April 5, 2009
A Country under SiegeBy Lauri B. Regan
Imagine living in the State of New Jersey and being surrounded in all directions by enemies desiring your destruction. Imagine that the 22 states closest to the borders of your state despise you and all of New Jersey's inhabitants with such intensity that only your total annihilation will satisfy their reason d'être, animal instincts and blood curdling desires.
To the North, you are unable to properly farm your land due to mine fields left behind by New Yorkers who invaded your state but were successfully driven out by soldiers whose survival instinct was more powerful than the hatred of their enemies. Here and there a cow steps on a mine field and blows itself up and on the rare occasion, a human makes a similar mistake. Bus stops are uniquely built for the soldiers who patrol the area and army posts dot the skyline, looking out for a possible incoming missile or a random terrorist aiming to cross the border and cause havoc in your home town.
To the South, the bus stops are even more unique; they are bomb shelters. A sole parachute flies in the sky above your town carrying a camera overlooking the Delaware border. Its purpose is to spot in-coming rockets and provide a 15 second warning known as "Color Red" so as to afford adequate time to get to shelter before the destruction of another home -- and another child's psyche.
And to the East, once again army posts dot the landscape overlooking the border to Pennsylvania. Many years ago a peace settlement was made which had the unfortunate result of leaving behind refugees who are not welcome in Pennsylvania and have become the fuel that warms the fire of hate for the existence of your state.
Welcome to the State of Israel. A country smaller than the State of New Jersey, bordered by enemies from every view, over every hill top and abutting many of its cities. A country surviving through the sheer determination and strength that only a people tested time and again, decade after decade, century after century and millennium after millennium can understand.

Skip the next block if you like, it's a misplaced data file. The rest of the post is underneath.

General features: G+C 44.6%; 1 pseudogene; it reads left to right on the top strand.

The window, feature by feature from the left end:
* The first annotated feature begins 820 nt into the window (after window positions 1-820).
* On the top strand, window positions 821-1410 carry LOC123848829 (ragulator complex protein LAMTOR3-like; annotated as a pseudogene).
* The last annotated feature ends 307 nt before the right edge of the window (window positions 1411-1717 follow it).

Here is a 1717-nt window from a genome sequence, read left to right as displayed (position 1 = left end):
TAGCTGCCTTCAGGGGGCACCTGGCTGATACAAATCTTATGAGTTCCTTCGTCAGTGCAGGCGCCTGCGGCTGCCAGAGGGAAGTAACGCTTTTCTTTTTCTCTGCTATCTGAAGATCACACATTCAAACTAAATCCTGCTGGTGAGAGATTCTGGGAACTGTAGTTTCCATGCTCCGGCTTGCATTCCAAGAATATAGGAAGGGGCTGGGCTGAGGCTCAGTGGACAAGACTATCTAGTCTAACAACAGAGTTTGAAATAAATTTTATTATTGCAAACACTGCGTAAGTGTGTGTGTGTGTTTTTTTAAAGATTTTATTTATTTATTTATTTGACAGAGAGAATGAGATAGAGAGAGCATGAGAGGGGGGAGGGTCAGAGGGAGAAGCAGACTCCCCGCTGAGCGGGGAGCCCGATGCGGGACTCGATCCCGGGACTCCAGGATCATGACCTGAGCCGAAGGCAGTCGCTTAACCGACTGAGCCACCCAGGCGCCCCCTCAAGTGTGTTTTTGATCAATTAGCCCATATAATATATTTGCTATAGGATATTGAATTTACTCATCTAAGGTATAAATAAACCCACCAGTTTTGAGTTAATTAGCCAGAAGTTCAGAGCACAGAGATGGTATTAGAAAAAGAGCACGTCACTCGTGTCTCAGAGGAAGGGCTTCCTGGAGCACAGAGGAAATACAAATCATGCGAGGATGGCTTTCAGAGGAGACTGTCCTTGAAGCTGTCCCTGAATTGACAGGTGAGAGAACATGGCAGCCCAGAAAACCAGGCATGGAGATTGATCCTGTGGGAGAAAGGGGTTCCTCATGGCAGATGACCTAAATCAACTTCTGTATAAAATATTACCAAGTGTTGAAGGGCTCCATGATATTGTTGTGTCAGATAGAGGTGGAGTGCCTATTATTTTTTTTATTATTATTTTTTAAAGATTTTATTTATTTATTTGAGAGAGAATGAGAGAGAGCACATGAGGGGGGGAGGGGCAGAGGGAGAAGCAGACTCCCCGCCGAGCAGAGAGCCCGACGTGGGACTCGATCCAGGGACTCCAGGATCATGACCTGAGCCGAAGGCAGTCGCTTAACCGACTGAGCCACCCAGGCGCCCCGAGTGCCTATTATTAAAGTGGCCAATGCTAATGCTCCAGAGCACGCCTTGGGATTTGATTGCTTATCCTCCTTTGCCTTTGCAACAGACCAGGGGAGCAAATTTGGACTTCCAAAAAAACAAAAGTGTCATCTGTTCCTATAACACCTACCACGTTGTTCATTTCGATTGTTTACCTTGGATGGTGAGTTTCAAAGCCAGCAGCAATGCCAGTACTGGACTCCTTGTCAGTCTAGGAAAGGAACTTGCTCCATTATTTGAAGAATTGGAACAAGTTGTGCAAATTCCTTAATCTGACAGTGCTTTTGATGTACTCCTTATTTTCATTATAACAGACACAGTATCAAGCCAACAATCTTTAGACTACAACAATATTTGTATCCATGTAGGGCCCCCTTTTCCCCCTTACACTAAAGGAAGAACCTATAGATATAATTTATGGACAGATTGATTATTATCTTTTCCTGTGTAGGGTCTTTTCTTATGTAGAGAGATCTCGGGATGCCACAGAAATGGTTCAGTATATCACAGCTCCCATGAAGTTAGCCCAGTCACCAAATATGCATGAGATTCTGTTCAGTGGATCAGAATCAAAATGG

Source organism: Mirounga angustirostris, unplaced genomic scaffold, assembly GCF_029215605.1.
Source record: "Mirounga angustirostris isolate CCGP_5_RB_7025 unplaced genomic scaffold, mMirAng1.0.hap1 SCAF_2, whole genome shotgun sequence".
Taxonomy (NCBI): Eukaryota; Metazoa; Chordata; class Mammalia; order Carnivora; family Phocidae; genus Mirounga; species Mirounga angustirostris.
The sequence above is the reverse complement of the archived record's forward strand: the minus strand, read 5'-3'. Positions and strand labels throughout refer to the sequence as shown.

I have just returned from ten days in Israel -- not enough time to see the entire country but more than enough time to gain a new found respect, admiration and love for its people. People that are open, friendly and warm, welcoming and thrilled that you have come to visit their country. And, more than anything else, they are patriotic.
Liberal or conservative, socialist or capitalist, religious or secular, Israelis have one thing in common -- survival. Since gaining their independence, Israelis have been in a constant struggle for their survival and that of their homeland. With their success in thwarting attack after attack by enemies unprovoked and aggressors motivated by hate and evil, they should have gained the respect of the citizenry of the world. Instead, they have been demonized beyond reproach. They are the world's scapegoats, continually blamed for the lack of peace in the region that only their enemies have the ability to achieve. But they are undeterred.
One Israeli said to me, "I am educated. I have been taught to hate the Arabs but if they come up to me and say to me, ‘I want peace,' I would say to them, ‘Here is a piece of my land. Let us be neighbors.'"
Unfortunately, the Arabs do not approach Israelis and say, "I want peace." They say, "We do not recognize your right to exist. We will not rest until your country has been destroyed and you are gone from our land."
And so instead of walking the streets of Israel's cities touring art museums and shopping, we visited the Golan Heights riddled with shell casings, mine fields and Syrian bunkers. We walked past Mike's Place, the beachfront restaurant in Tel Aviv, at which a suicide bomber blew himself and three Israelis up and wounding countless other innocent victims. We traveled to Sderot, the town bordering Gaza that has been the recipient of thousands of Qassam missiles shot by Hamas. And we looked over the mountains to the border of Lebanon and the site at which three Israeli soldiers were kidnapped several years ago and later returned in coffins.